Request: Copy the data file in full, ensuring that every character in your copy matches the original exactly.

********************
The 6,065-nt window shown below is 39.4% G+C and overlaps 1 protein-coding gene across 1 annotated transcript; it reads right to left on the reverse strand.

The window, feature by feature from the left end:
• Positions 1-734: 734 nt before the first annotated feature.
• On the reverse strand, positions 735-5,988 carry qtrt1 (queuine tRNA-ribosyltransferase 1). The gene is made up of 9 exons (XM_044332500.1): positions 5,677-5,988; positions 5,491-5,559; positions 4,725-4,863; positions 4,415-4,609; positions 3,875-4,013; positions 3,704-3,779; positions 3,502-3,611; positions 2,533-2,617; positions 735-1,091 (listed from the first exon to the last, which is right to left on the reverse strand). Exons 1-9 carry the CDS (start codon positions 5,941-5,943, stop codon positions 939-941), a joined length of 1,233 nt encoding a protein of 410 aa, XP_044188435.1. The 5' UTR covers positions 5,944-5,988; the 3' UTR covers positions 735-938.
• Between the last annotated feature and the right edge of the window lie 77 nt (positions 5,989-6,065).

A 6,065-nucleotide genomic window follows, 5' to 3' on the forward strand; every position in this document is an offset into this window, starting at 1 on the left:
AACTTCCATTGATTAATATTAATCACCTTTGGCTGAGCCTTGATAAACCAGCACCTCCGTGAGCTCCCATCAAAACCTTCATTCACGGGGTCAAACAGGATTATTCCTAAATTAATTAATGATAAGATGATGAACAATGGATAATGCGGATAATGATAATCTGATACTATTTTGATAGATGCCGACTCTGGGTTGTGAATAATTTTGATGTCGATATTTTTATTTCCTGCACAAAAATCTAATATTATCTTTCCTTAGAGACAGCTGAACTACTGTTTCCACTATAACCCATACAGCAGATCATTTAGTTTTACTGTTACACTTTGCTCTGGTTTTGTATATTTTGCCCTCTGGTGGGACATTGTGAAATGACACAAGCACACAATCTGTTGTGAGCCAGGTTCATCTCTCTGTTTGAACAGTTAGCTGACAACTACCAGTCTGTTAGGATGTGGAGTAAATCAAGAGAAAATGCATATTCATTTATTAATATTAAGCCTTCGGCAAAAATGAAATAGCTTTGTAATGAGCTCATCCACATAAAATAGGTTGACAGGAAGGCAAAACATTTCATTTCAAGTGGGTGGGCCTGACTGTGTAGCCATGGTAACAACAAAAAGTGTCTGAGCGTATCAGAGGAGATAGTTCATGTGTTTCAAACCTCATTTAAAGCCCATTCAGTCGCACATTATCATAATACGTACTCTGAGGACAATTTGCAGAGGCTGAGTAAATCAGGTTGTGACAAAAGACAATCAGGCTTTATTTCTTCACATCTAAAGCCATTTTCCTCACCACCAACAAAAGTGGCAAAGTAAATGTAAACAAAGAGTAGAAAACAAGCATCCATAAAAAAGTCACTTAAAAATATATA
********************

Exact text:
The 6,065-nt window shown below is 39.4% G+C and overlaps 1 protein-coding gene across 1 annotated transcript; it reads right to left on the reverse strand.

The window, feature by feature from the left end:
• Positions 1-734: 734 nt before the first annotated feature.
• On the reverse strand, positions 735-5,988 carry qtrt1 (queuine tRNA-ribosyltransferase 1). The gene is made up of 9 exons (XM_044332500.1): positions 5,677-5,988; positions 5,491-5,559; positions 4,725-4,863; positions 4,415-4,609; positions 3,875-4,013; positions 3,704-3,779; positions 3,502-3,611; positions 2,533-2,617; positions 735-1,091 (listed from the first exon to the last, which is right to left on the reverse strand). Exons 1-9 carry the CDS (start codon positions 5,941-5,943, stop codon positions 939-941), a joined length of 1,233 nt encoding a protein of 410 aa, XP_044188435.1. The 5' UTR covers positions 5,944-5,988; the 3' UTR covers positions 735-938.
• Between the last annotated feature and the right edge of the window lie 77 nt (positions 5,989-6,065).

A 6,065-nucleotide genomic window follows, 5' to 3' on the forward strand; every position in this document is an offset into this window, starting at 1 on the left:
AACTTCCATTGATTAATATTAATCACCTTTGGCTGAGCCTTGATAAACCAGCACCTCCGTGAGCTCCCATCAAAACCTTCATTCACGGGGTCAAACAGGATTATTCCTAAATTAATTAATGATAAGATGATGAACAATGGATAATGCGGATAATGATAATCTGATACTATTTTGATAGATGCCGACTCTGGGTTGTGAATAATTTTGATGTCGATATTTTTATTTCCTGCACAAAAATCTAATATTATCTTTCCTTAGAGACAGCTGAACTACTGTTTCCACTATAACCCATACAGCAGATCATTTAGTTTTACTGTTACACTTTGCTCTGGTTTTGTATATTTTGCCCTCTGGTGGGACATTGTGAAATGACACAAGCACACAATCTGTTGTGAGCCAGGTTCATCTCTCTGTTTGAACAGTTAGCTGACAACTACCAGTCTGTTAGGATGTGGAGTAAATCAAGAGAAAATGCATATTCATTTATTAATATTAAGCCTTCGGCAAAAATGAAATAGCTTTGTAATGAGCTCATCCACATAAAATAGGTTGACAGGAAGGCAAAACATTTCATTTCAAGTGGGTGGGCCTGACTGTGTAGCCATGGTAACAACAAAAAGTGTCTGAGCGTATCAGAGGAGATAGTTCATGTGTTTCAAACCTCATTTAAAGCCCATTCAGTCGCACATTATCATAATACGTACTCTGAGGACAATTTGCAGAGGCTGAGTAAATCAGGTTGTGACAAAAGACAATCAGGCTTTATTTCTTCACATCTAAAGCCATTTTCCTCACCACCAACAAAAGTGGCAAAGTAAATGTAAACAAAGAGTAGAAAACAAGCATCCATAAAAAAGTCACTTAAAAATATATA